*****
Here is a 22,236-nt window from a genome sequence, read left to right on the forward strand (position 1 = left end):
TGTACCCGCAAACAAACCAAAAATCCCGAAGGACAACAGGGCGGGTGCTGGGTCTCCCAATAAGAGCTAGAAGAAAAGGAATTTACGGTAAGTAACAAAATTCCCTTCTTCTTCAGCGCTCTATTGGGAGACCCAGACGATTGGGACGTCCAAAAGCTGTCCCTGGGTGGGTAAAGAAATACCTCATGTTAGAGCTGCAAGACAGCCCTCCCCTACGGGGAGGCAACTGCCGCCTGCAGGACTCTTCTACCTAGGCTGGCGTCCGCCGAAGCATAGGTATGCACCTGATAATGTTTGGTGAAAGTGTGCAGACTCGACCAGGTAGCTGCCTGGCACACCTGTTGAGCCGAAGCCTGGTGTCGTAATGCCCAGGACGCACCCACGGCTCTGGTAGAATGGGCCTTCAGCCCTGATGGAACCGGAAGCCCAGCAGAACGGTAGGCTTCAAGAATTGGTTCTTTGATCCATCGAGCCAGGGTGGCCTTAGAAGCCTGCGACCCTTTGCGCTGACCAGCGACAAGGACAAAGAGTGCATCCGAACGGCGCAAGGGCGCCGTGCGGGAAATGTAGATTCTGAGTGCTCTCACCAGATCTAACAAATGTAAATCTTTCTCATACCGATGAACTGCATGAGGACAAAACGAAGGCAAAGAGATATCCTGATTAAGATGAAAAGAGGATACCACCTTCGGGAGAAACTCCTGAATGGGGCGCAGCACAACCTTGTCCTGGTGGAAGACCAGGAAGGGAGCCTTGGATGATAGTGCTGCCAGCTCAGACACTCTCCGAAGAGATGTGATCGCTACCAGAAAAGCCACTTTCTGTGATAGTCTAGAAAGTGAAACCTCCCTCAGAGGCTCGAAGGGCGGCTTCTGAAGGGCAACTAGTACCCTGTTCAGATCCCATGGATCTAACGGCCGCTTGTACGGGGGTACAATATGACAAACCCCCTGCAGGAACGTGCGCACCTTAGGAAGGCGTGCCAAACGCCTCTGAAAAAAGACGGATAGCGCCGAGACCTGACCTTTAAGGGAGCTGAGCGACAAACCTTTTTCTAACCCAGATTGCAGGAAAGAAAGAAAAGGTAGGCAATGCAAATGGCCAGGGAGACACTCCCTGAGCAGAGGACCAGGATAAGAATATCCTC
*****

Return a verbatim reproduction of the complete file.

Here is a 22,236-nt window from a genome sequence, read left to right on the forward strand (position 1 = left end):
TGTACCCGCAAACAAACCAAAAATCCCGAAGGACAACAGGGCGGGTGCTGGGTCTCCCAATAAGAGCTAGAAGAAAAGGAATTTACGGTAAGTAACAAAATTCCCTTCTTCTTCAGCGCTCTATTGGGAGACCCAGACGATTGGGACGTCCAAAAGCTGTCCCTGGGTGGGTAAAGAAATACCTCATGTTAGAGCTGCAAGACAGCCCTCCCCTACGGGGAGGCAACTGCCGCCTGCAGGACTCTTCTACCTAGGCTGGCGTCCGCCGAAGCATAGGTATGCACCTGATAATGTTTGGTGAAAGTGTGCAGACTCGACCAGGTAGCTGCCTGGCACACCTGTTGAGCCGAAGCCTGGTGTCGTAATGCCCAGGACGCACCCACGGCTCTGGTAGAATGGGCCTTCAGCCCTGATGGAACCGGAAGCCCAGCAGAACGGTAGGCTTCAAGAATTGGTTCTTTGATCCATCGAGCCAGGGTGGCCTTAGAAGCCTGCGACCCTTTGCGCTGACCAGCGACAAGGACAAAGAGTGCATCCGAACGGCGCAAGGGCGCCGTGCGGGAAATGTAGATTCTGAGTGCTCTCACCAGATCTAACAAATGTAAATCTTTCTCATACCGATGAACTGCATGAGGACAAAACGAAGGCAAAGAGATATCCTGATTAAGATGAAAAGAGGATACCACCTTCGGGAGAAACTCCTGAATGGGGCGCAGCACAACCTTGTCCTGGTGGAAGACCAGGAAGGGAGCCTTGGATGATAGTGCTGCCAGCTCAGACACTCTCCGAAGAGATGTGATCGCTACCAGAAAAGCCACTTTCTGTGATAGTCTAGAAAGTGAAACCTCCCTCAGAGGCTCGAAGGGCGGCTTCTGAAGGGCAACTAGTACCCTGTTCAGATCCCATGGATCTAACGGCCGCTTGTACGGGGGTACAATATGACAAACCCCCTGCAGGAACGTGCGCACCTTAGGAAGGCGTGCCAAACGCCTCTGAAAAAAGACGGATAGCGCCGAGACCTGACCTTTAAGGGAGCTGAGCGACAAACCTTTTTCTAACCCAGATTGCAGGAAAGAAAGAAAAGGTAGGCAATGCAAATGGCCAGGGAGACACTCCCTGAGCAGAGGACCAGGATAAGAATATCCTC